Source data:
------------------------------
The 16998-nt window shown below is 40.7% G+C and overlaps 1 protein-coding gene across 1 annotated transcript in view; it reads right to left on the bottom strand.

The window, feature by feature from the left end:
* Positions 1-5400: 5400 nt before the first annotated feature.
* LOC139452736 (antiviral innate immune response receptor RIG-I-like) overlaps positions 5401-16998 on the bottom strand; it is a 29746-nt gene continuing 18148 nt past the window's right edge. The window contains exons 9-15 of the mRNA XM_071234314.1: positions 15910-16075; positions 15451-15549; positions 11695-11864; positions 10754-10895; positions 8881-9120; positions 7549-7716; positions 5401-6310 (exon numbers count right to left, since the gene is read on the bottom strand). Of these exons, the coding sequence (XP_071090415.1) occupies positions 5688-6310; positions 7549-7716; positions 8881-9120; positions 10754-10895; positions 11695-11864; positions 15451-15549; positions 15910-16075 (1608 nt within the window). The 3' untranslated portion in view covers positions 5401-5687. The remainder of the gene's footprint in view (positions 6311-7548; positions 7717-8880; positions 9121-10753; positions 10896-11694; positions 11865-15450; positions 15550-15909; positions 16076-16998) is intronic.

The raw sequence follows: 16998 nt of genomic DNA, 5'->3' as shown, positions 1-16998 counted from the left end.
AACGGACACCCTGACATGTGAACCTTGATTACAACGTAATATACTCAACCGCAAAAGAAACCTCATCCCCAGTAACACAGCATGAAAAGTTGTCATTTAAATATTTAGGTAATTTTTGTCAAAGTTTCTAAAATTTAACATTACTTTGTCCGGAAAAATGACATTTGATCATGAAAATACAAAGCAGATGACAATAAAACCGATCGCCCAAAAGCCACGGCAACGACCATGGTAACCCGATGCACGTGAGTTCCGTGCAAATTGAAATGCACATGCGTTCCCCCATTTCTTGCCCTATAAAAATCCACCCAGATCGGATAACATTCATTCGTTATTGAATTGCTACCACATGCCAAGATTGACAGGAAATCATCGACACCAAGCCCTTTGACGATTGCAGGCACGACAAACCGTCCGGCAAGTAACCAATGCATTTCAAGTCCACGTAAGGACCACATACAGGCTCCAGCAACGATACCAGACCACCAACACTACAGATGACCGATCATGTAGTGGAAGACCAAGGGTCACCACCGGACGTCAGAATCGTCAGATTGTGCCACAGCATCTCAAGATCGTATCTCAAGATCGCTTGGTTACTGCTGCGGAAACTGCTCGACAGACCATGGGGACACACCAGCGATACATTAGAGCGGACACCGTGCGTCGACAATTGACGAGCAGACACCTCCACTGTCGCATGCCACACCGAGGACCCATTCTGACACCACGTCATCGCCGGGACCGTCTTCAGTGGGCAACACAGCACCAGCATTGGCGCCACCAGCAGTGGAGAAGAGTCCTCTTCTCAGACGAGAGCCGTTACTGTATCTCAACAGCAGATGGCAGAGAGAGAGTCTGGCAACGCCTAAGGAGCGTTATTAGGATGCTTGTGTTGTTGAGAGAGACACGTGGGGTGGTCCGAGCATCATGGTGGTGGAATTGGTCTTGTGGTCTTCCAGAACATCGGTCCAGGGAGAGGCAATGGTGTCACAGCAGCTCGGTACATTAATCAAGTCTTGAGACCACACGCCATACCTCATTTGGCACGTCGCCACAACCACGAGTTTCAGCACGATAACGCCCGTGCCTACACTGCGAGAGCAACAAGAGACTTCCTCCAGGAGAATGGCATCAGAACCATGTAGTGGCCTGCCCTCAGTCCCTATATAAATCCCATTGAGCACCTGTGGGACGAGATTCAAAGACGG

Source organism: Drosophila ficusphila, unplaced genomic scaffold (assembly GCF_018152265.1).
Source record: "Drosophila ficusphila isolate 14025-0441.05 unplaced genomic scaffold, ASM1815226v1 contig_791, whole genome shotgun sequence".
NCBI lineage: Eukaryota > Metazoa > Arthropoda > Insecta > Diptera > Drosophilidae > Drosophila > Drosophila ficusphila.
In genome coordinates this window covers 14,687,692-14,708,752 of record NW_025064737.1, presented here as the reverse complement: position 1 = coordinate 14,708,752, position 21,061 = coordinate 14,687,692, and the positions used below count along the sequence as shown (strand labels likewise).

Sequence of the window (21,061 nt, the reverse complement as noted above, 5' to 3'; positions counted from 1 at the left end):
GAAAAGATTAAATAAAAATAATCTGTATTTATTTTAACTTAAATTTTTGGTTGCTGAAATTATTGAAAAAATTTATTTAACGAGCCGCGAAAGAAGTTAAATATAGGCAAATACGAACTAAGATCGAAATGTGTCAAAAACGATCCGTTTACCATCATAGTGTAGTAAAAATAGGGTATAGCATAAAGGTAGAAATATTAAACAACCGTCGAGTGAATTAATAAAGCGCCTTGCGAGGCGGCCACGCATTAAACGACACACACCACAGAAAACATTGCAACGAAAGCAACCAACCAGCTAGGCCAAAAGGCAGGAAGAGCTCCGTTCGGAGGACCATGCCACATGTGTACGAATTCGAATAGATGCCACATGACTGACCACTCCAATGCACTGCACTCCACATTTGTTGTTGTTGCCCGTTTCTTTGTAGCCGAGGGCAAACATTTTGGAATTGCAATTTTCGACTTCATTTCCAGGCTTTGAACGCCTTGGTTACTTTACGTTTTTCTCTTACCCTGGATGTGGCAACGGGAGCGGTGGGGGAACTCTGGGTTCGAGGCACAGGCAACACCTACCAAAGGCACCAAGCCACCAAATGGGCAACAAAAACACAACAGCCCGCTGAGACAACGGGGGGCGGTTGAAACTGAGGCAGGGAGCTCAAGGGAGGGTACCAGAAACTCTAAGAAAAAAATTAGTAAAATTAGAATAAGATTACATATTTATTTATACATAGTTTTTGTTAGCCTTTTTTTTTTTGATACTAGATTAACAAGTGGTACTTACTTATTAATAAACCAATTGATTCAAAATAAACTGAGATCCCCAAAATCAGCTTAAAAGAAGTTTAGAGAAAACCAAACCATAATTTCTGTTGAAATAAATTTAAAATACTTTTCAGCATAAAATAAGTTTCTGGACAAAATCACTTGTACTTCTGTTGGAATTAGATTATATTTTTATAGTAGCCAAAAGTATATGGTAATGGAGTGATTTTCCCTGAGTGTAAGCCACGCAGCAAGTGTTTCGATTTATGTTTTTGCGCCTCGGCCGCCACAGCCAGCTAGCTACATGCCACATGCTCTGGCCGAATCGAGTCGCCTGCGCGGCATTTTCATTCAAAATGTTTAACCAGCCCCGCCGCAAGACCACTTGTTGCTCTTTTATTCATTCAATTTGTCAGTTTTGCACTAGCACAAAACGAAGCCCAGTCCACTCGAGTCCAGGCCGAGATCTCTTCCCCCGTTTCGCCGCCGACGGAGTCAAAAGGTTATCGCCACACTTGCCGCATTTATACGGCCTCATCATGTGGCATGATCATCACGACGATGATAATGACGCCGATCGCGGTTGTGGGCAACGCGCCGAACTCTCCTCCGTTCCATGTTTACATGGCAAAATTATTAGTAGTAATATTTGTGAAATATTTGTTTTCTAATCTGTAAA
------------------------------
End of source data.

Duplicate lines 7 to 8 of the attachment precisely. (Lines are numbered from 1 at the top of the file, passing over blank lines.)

Source organism: Drosophila ficusphila, unplaced genomic scaffold (assembly GCF_018152265.1).
Source record: "Drosophila ficusphila isolate 14025-0441.05 unplaced genomic scaffold, ASM1815226v1 contig_791, whole genome shotgun sequence".